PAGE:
People living in the Masiphumelele wetlands don’t have electricity because the law doesn’t allow it as it’s a safety hazard.
The Occupational Health and Safety Act makes it clear that installing electricity in a wetland is dangerous, and it is to this law that mayoral committee member for transport and urban development Felicity Purchase points when explaining why residents in the area can’t have electricity.
However, some wetlands residents claim they had electricity before to the devastating fires in 2014 and 2015 and were now forced to make illegal power connections due to the poor conditions they live in.
Community leader Tshepo Moletsane says in some cases up to four households are connected to one electricity box, and households without electricity pay up to R500 a month for an illegal connection.
He said although the City had identified zones after the fires in which to reconnect electricity – even going so far as to put up the necessary poles and electricity boxes – residents had later been told the power could not be reconnected due to a change in “the law”.
“They have been without electricity ever since,” he said.
He added that a site visit to the wetlands in December with sub-council chairperson Patricia Francke had highlighted the needs of residents in the wetlands, casting the spotlight on electricity.
He said reports on their needs were being completed and would be sent to Ms Francke’s office.
Section Z resident Nombi Ntaka said she had had to rebuild her entire life after she lost everything in the 2014 fire.
She said although she had not had electricity before the fire, she believed her new home was in an electricity “safe zone”.
Her former employer had helped her communicate with the City in order to get electricity, but all she had got were empty promises, she said.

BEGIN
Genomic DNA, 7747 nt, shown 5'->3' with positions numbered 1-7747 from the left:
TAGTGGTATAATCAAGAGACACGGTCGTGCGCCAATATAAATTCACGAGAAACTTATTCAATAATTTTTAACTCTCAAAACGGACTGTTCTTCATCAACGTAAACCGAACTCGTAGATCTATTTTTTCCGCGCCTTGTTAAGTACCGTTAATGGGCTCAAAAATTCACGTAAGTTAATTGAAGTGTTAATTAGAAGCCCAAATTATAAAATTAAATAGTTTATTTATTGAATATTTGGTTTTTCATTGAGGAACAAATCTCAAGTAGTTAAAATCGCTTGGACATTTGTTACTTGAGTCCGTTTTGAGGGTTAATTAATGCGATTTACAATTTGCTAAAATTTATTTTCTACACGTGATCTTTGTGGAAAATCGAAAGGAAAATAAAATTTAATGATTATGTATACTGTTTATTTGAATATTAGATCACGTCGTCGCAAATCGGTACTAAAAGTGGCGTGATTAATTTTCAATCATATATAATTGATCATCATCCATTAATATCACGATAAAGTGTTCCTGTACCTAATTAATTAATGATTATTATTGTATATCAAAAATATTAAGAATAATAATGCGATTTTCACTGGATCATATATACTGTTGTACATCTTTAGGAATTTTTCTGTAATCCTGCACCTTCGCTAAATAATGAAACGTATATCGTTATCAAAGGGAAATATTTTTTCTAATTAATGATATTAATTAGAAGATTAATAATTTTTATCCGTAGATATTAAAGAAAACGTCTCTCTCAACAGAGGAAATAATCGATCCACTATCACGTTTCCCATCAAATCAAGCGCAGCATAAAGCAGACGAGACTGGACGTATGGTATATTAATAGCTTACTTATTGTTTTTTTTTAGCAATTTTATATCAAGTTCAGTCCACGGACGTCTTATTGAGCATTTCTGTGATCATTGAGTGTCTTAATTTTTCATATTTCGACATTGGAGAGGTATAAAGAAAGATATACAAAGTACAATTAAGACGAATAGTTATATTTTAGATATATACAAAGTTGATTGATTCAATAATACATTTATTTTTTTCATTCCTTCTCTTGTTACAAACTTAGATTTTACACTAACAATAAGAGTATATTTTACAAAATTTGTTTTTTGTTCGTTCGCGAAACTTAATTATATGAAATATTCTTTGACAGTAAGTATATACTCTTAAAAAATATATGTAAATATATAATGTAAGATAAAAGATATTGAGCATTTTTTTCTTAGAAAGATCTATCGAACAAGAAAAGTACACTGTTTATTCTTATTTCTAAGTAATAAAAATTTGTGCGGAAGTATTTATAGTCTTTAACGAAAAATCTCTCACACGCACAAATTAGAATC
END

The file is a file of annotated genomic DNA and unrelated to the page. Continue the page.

“My house is right under a pole, yet I have no electricity. I have not connected illegally as I am afraid to do so.”
Community activist Dr Lutz van Dijk said “safety reasons” had been used as an excuse in the past for not supplying electricity. He said the City had repeatedly ignored calls for basic services in the area.
Ifthewetlandscould accommodate the engineering needed for the almost 1km-long Houmoed Road, then surely they could accommodate better infrastructure, he argued.
He asked where families in the wetlands would go once work on the road had started.
Themayoralcommittee member for human settlements, Malusi Booi, said it was impossible for the City to roll out electricity infrastructure under water and it was legally prohibited from doing so.
The wetlands might look dry, he said, but they soon flooded when it rained because of the high water table.
“The City understood the acute need for housing, but health and safety of residents is a priority,” he said.
Residents who had electricity before the fire had not stayed in the wetlands area, Mr Booi said. There had been “land grabs” by outsiders after the fires and they had forced Masiphumelele residents who had lost everything to move deeper into the wetlands.
Ms Purchase, said 34 000 people lived in Masiphumelele, according to City estimates, and 90% lived in shacks – some in backyards and others in the wetland area.
There were about 2 500 shacks in the Houmoed Avenue informal settlement and most ended up under water during the rainy season.
Once the Houmoed Road extension was approved, the City could appoint consultants to start with the planning and design of housing opportunities, Ms Purchase said.
The City was waiting for approval from the provincial Department of Environmental Affairs and Development Planning and the national Department of Water and Sanitation, to grant approvals to extend Houmoed Road.
The extension is set to pave the way for further development along the northern side of Masiphumelele and prevent further encroachment into the vlei. The road will be wide enough for vehicles, with pavements and is expected to have bicycle lanes.(“Road extension bad news for toads,” Echo, October 12, 2017.)
Ms Purchase said Erf 5131, a property west of the Masiphumelele sports fields and north of the waste water treatment works, would be used as a temporary relocation area once the City had the approvals it needed.
That land might be developed for housing opportunities after Houmoed Road had been extended, she said.
“We need the community leaders’ support to communicate this message to the residents,” she said.